Blake and Colvin

Another quick trip to the Adirondacks before winter arrives, and five more mountains climbed, bringing me to 29 out of the 46 High Peaks complete.  Here are a few notes and some pictures from Blake and Colvin…

  • When hiking in the Adirondacks, you must have a plan in place not only for the trails you intend to follow, but also for parking — especially on a holiday weekend.  Alarm set for 4:30 AM — breakfast at Stewart’s — I arrive at the public parking area in St. Huberts at 6:00 AM — but this was a little conservative, there’s only one other vehicle here.
  • The long walk in along Lake Road in the Adirondack Mountain Reserve.  A nice smooth dirt road (a real treat for the barefoot hiker), but here and there some gravel.  Last time here (late August), I walked on the dirt and grass on the side of the road in places, sidestepping some of the rocks, but this time I march down the middle, wincing from time to time but overall keeping up a good pace.  My feet are gradually getting tougher — progress!
  • But otherwise, I’m feeling less than energetic….It was dark when I started, and by 7:00 AM, the forest is lightening, but still a very dim day, foggy and overcast, and this weighs on my spirits.  Or maybe the problem was having a cup of regular coffee with breakfast, instead of espresso.  I’ve had some success in limiting alcohol and sugar, but espresso appears to rule my life.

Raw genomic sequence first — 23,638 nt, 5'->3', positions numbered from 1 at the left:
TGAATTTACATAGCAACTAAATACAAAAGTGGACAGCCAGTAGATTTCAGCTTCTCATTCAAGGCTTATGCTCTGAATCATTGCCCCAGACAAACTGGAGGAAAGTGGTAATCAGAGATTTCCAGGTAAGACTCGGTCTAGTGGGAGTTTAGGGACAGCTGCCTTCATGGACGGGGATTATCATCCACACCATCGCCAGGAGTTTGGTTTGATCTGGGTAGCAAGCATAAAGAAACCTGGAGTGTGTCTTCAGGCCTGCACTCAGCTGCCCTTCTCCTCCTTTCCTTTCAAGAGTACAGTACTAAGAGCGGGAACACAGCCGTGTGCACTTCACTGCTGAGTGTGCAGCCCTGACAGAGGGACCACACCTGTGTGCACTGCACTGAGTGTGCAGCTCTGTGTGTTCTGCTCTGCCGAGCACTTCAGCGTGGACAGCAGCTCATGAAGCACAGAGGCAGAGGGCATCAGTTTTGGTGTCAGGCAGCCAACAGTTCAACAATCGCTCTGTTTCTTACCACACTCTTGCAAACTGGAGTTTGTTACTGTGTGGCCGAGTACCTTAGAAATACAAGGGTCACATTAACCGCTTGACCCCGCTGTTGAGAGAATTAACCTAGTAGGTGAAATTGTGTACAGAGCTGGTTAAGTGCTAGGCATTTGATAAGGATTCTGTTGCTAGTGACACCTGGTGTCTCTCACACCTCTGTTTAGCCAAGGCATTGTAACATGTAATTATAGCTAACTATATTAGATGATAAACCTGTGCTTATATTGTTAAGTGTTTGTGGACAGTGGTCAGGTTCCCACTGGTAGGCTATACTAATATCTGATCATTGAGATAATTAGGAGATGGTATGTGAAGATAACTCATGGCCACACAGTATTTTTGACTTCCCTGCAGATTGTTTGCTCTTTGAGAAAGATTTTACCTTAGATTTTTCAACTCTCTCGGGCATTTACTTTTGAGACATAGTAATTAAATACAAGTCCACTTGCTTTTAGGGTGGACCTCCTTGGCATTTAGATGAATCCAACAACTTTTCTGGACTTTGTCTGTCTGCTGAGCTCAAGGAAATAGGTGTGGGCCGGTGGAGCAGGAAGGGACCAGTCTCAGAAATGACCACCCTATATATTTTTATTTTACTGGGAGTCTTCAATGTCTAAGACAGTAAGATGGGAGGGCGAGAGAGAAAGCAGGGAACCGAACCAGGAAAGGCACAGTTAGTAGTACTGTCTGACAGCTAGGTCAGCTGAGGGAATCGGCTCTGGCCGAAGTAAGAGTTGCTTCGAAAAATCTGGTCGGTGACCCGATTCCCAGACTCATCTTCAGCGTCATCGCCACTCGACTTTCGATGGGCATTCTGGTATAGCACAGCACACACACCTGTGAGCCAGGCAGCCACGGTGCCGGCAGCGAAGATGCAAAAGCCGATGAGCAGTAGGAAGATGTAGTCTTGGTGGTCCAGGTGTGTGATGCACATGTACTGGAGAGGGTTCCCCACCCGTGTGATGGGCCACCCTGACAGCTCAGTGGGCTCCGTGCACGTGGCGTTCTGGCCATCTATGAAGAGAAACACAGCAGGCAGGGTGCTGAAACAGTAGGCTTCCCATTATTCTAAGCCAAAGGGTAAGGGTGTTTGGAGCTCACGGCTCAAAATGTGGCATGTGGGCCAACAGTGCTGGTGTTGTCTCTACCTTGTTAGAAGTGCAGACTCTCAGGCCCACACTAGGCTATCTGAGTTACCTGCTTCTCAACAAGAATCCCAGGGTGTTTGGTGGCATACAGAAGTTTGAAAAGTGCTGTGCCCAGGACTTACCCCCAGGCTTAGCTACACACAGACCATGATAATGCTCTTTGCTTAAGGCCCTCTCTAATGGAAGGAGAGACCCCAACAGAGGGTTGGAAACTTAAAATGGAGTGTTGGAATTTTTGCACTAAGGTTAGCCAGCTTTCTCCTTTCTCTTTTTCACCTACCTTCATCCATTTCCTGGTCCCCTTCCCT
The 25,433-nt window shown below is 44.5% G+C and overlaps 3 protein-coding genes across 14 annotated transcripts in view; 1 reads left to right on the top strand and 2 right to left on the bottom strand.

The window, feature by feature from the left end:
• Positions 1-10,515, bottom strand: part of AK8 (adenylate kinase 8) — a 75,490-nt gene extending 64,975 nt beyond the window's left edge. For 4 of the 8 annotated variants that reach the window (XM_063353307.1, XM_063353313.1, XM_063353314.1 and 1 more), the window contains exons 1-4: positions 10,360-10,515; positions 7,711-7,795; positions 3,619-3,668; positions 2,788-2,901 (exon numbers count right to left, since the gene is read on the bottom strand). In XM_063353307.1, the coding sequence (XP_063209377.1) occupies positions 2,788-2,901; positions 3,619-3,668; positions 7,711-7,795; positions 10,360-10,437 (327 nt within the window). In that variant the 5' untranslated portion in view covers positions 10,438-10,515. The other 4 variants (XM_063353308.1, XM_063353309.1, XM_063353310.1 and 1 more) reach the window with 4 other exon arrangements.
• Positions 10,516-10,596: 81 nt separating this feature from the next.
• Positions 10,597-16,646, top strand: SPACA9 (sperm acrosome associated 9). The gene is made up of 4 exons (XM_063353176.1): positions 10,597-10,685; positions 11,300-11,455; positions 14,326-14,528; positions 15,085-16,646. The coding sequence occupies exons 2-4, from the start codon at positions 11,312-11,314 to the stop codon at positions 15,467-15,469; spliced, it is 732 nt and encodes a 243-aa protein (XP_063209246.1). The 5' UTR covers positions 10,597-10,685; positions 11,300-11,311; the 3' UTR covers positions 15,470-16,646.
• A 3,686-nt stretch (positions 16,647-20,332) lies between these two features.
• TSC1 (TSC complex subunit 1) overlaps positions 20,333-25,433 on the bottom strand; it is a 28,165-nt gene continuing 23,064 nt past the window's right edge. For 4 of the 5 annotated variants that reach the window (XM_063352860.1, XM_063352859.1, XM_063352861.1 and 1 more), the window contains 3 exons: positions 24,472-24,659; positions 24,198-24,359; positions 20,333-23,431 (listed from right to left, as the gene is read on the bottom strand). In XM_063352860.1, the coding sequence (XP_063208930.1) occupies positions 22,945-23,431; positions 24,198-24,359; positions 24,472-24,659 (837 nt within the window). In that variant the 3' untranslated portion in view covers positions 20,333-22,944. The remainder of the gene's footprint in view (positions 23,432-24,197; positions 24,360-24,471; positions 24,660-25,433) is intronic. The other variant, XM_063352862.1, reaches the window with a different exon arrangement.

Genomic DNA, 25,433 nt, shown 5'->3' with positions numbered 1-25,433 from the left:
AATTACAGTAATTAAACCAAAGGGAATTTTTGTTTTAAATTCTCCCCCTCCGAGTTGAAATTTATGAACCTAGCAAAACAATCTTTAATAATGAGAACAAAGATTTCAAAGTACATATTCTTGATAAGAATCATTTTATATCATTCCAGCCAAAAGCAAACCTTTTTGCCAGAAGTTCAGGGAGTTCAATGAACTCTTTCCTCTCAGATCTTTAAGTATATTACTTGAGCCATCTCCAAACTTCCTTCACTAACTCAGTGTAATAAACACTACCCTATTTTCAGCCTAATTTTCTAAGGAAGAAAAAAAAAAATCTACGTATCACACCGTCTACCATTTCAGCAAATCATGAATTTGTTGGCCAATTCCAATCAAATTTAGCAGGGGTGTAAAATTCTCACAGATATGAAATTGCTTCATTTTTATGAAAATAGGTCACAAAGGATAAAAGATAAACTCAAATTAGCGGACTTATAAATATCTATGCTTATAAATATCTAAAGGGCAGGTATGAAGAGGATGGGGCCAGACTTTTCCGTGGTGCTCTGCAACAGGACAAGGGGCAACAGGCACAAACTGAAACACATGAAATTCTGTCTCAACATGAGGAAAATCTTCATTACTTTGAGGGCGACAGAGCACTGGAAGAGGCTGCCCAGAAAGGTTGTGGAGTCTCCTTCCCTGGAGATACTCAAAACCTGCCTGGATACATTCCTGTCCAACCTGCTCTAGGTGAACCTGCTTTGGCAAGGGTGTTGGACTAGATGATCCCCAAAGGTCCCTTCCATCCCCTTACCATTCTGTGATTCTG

• In any case, it’s a very nice trail by the Gill Brook, and I tramp along admiring the cascades and pools and appreciating the soft dirt path.  I suspect (and this is later confirmed) that the Adirondack Mountain Reserve has its own crew working on its trails, and it shows.  When I reach the boundary with State Forest, the trail deteriorates into a more typical Adirondack path, which is to say pretty washed out.
  • Colvin is reached in due course.  The day remains overcast, misty, and dim, and there are no views.   The notch between Colvin and Blake is steep in places, but not as bad as I’d been warned to expect.  There are no views at Blake, either.
  • On the return trip, I hear voices behind me, so I pick up the pace, trotting and running in places, especially on the nicer section of trail (back in the AMR).  After moving at a quicker pace for a while, I stand aside, let some hikers pass, and now I meander along, studying the cascades and pools in the Gill Brook.  People talk about “being in the flow,” and this state of mind has become a focus for psychologists and journalists, but the Gill Brook makes it look so easy.  Since our bodies are 60-70% water, maybe we’re flowing all the time and just don’t realize it.





  • Strolling back out along Lake Road, all day it’s been a gray, misty, dim, and overcast, but turning the corner past the AMR clubhouse, suddenly a little bit of sun breaks out and lights up the leaves.  Five minutes later, the clouds move back in, but that quick show was all that’s needed to make this a glorious fall day — and what a surprise to remember that it’s the peak for fall foliage, when up in the boreal forests, all was dark green and gray.
  • 15 miles done, and here’s another surprise:  I was the first person to sign in at the register this morning, but now there are three pages full of names.  And the parking lot is full.
  • As  I drive off, a dramatic scene:  clouds pushing across the summits, curling around the high slopes, and then breaking apart over the valley and letting in a few more flickers of light.





Running the Long Path is available on Amazon  (Click on the image to check it out)20170806_110648

Blake and Colvin

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